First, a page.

number of abusive priests identified since 2002 in the Boston, Massachusetts archdiocese range
      from about 150 to 250.

    3. The stories are heinous. 

      Even out of these hundreds of odious stories, some stood out. There was the priest, for example, who raped a seven -year -old girl – while he was visiting her in the hospital after she’d had her tonsils out. Or the priest who made a nine -year -old give him oral sex, then rinsed out the boy’s mouth with holy water to purify him. Or the boy who drank some juice at his priest’s house, and woke up the next morning bleeding from his rectum, unable to remember anything from the night before. Or the priest, a registered psychologist, who “treated” a young parishioner with depression by attempting to hypnotize her and directing her to take off her clothes, piece by piece.

    4. And even when offenders left the Church, children still weren’t safe. And the Church didn’t care
      .
      Yet another priest finally decided to quit after years of child abuse complaints, but asked for, and received, a letter of reference for his next job – at Walt Disney World.
    5. This is far from a complete accounting of the abuse, sadly.

      We should emphasize that, while the list of priests is long, we don’t think we got them all.
      We feel certain that many victims never came forward, and that the dioceses did not create written
      records every single time they heard something about abuse. We also couldn’t fully account for
      out-of-state travel. Many priests who served in Pennsylvania also spent some of their careers in
      other parts of the country. If they abused children elsewhere, reports might have made their way
      back to diocesan files here. But we suspect that a lot did not.
    6. Despite turning over all of its records, reports the Church received are still missing. What else is the Church hiding, just in this small area of the country? 

      On September 1, 2016, the Grand Jury issued a subpoena to the Diocese for any and all records related to clergy or church officials against whom complaints of child sexual abuse had been made. Records received by the Office of Attorney General from the Diocese numbered into the thousands. The testimony of the victims was cross-referenced with the records of the Diocese. Internal Diocesan records do not contain any information from Julianne’ s reports to Weasel or Murphy. [Note: Julianne was a victim who came forward to the grand jury separately.] However, it is evident that, once Julianne made contact with the Diocese in 2002, the Diocese and its attorney, Thomas Traud, attempted to undermine and discredit Julianne and her family.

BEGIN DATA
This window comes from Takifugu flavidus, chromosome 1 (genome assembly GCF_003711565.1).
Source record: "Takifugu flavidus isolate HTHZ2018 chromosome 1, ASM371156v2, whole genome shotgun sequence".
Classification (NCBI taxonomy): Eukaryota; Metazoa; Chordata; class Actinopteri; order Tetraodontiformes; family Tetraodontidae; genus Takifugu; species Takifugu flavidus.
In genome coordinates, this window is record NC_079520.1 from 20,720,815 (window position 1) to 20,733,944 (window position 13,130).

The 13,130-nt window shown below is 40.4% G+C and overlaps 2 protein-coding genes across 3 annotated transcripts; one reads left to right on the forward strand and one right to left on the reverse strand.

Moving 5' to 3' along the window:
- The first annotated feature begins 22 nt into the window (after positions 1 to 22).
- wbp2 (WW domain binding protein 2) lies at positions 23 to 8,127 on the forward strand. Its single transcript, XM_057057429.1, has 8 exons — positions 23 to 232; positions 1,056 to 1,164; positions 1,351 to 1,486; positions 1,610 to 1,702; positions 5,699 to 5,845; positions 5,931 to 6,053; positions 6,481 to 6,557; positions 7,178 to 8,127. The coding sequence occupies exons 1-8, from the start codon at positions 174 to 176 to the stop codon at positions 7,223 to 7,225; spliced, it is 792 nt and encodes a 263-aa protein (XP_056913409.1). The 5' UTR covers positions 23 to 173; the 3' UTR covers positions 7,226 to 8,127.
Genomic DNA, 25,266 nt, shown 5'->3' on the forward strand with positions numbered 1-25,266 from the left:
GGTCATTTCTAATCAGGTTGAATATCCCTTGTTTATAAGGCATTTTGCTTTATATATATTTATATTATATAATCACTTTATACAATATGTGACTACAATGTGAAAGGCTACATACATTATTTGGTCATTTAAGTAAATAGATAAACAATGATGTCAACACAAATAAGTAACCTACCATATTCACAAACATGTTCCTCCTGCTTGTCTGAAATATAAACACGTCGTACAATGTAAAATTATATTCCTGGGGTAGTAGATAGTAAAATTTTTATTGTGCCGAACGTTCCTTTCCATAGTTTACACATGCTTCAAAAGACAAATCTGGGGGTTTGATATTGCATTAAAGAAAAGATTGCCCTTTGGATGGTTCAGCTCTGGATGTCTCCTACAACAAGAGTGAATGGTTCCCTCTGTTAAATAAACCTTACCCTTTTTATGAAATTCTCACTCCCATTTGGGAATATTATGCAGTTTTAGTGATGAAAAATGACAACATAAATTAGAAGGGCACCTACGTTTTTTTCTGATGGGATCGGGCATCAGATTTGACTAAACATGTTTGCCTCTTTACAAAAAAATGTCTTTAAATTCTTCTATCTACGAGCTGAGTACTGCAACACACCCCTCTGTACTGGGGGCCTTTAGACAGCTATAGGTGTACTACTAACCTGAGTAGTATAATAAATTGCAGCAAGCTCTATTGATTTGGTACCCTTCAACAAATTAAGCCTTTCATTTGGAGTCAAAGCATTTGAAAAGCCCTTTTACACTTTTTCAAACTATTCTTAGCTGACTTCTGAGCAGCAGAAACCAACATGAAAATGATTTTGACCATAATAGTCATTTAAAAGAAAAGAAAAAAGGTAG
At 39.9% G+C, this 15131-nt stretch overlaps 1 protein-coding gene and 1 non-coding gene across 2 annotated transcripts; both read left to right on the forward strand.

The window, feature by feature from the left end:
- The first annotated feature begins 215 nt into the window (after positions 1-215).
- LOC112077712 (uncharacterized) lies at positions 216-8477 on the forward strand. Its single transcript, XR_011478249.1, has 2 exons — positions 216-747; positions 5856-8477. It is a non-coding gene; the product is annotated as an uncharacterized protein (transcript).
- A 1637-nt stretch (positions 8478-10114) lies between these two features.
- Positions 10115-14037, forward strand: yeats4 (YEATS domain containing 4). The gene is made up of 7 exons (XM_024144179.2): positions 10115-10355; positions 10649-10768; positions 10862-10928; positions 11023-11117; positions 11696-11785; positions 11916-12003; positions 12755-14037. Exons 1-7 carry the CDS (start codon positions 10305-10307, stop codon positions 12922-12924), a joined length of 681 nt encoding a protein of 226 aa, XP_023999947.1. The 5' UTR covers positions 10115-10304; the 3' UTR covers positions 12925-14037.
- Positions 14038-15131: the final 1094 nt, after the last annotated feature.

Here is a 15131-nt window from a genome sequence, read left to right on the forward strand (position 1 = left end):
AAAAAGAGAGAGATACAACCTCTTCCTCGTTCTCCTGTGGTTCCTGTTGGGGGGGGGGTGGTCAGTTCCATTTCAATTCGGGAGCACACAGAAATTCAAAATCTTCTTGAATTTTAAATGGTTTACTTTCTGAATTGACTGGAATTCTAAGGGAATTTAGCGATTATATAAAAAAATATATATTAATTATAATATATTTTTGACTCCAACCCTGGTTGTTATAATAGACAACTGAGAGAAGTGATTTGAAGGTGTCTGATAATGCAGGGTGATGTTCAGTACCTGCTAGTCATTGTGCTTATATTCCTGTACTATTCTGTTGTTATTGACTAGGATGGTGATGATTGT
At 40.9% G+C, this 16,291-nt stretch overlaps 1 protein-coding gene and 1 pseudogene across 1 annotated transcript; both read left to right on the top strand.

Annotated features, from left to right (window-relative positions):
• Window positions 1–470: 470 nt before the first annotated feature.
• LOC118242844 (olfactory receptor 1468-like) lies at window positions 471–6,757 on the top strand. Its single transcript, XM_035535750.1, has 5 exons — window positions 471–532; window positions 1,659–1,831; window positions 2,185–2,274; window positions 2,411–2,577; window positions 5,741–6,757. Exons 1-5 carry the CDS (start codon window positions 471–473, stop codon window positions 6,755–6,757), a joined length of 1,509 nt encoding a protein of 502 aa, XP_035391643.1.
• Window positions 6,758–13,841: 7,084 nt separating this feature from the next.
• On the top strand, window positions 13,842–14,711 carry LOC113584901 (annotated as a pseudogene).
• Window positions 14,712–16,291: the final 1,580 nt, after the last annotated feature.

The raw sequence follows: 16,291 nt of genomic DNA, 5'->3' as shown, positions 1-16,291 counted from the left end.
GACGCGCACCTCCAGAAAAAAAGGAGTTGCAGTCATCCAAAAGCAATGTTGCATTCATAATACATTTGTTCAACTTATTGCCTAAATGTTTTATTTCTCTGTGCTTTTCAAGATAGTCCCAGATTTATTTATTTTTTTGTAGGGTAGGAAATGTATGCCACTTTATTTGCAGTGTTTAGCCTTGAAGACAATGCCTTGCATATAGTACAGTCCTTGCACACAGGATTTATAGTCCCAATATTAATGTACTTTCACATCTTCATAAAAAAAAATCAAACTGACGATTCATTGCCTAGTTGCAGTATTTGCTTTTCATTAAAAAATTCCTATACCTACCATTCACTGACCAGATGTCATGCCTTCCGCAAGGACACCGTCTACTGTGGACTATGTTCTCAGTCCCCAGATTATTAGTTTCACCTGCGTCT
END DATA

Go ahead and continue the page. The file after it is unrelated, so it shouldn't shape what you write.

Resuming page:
7. It wasn’t just faith destroyed. Lives were as well. 

      During our deliberations, one of the victims who had appeared before us tried to kill herself. From her hospital bed, she asked for one thing: that we finish our work and tell the world what really happened. We feel a debt to this woman, and to the many other victims who so exposed themselves by giving us their stories. We hope this report will make good on what we owe.

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  1. jeannebodine Member
    jeannebodine
    @jeannebodine

    Painter Jean

    That is disappointing, to put it mildly.

    I want to see real acts of penance. I want to see some evidence that these bishops actually fear the wrath of God for what they’ve done. I want to see the “lavender mafia” called out – yes, I know that it’s not culturally or politically correct to say anything negative about gays, but frankly I want them out, out, out of the clergy. And I wish some bishops would have the guts to say so.

    The Church is going to get a lot smaller, as Benedict XVI predicted. This isn’t how I expected it to happen, but maybe that’s how it’s going to happen here.

    Thank you, Painter Jean, for putting my feelings into words.

    • #91
  2. Jules PA Inactive
    Jules PA
    @JulesPA

    Nerina Bellinger (View Comment):
    I’m just trying to convince myself to go to Mass.

    We go to Mass and other services to seek G-d, to hear G-d, to worship and thank G-d, not men.

    G-d is there, even if his servants are flawed humans. 

    The wound of betrayal is deep, but G-d will heal it. Bless you @nerinabellinger.

    • #92